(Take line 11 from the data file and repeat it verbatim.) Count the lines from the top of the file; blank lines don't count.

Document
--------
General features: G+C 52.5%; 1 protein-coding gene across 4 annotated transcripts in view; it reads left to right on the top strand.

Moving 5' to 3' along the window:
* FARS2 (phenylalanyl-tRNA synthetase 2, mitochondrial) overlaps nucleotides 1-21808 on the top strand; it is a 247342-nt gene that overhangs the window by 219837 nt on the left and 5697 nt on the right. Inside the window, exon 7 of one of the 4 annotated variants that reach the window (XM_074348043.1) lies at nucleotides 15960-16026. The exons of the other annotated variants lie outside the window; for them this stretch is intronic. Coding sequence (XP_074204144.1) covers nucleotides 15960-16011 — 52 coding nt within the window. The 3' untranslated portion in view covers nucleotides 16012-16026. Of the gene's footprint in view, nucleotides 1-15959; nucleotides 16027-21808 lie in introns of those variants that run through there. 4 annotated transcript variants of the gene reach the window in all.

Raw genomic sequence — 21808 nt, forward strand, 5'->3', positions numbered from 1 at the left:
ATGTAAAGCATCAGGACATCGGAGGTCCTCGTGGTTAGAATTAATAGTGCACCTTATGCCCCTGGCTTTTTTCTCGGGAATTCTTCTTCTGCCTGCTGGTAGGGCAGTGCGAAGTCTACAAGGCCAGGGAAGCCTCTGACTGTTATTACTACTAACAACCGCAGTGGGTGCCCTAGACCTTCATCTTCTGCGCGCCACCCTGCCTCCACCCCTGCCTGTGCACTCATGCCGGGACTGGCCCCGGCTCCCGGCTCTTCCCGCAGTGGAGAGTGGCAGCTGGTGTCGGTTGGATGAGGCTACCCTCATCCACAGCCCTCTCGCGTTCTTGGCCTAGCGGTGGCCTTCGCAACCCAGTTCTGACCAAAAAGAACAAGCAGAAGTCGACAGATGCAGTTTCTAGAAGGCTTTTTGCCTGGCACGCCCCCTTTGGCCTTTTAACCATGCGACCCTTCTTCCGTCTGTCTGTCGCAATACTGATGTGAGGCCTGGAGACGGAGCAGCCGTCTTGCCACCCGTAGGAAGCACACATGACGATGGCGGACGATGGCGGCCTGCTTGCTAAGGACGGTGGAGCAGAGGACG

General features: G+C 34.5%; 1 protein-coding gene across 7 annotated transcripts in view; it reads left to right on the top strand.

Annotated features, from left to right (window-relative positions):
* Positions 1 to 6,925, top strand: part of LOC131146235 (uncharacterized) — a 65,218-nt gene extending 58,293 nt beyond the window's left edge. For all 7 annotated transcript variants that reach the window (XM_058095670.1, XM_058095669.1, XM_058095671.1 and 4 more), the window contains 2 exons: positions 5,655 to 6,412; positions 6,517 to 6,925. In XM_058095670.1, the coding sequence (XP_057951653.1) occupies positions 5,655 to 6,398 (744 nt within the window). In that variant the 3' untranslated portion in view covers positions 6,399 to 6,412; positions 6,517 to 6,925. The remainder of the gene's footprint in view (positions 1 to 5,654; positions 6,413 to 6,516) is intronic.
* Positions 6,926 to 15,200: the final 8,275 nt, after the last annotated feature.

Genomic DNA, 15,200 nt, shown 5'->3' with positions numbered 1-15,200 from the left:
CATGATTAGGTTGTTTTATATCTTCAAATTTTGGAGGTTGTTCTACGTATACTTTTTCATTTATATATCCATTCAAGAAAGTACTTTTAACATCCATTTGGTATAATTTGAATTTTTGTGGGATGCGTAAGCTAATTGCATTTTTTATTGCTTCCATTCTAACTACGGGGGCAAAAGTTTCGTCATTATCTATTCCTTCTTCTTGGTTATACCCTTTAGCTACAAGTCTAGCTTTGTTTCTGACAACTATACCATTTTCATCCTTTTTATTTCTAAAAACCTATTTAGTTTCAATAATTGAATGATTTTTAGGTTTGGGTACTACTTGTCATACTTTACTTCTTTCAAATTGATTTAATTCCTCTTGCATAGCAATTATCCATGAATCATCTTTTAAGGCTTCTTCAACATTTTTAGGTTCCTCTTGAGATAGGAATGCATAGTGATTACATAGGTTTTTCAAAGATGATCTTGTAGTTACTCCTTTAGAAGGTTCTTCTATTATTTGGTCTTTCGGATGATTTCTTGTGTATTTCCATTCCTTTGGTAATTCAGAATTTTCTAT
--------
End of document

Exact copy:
CATGATTAGGTTGTTTTATATCTTCAAATTTTGGAGGTTGTTCTACGTATACTTTTTCATTTATATATCCATTCAAGAAAGTACTTTTAACATCCATTTGGTATAATTTGAATTTTTGTGGGATGCGTAAGCTAATTGCATTTTTTATTGCTTCCATTCTAACTACGGGGGCAAAAGTTTCGTCATTATCTATTCCTTCTTCTTGGTTATACCCTTTAGCTACAAGTCTAGCTTTGTTTCTGACAACTATACCATTTTCATCCTTTTTATTTCTAAAAACCTATTTAGTTTCAATAATTGAATGATTTTTAGGTTTGGGTACTACTTGTCATACTTTACTTCTTTCAAATTGATTTAATTCCTCTTGCATAGCAATTATCCATGAATCATCTTTTAAGGCTTCTTCAACATTTTTAGGTTCCTCTTGAGATAGGAATGCATAGTGATTACATAGGTTTTTCAAAGATGATCTTGTAGTTACTCCTTTAGAAGGTTCTTCTATTATTTGGTCTTTCGGATGATTTCTTGTGTATTTCCATTCCTTTGGTAATTCAGAATTTTCTAT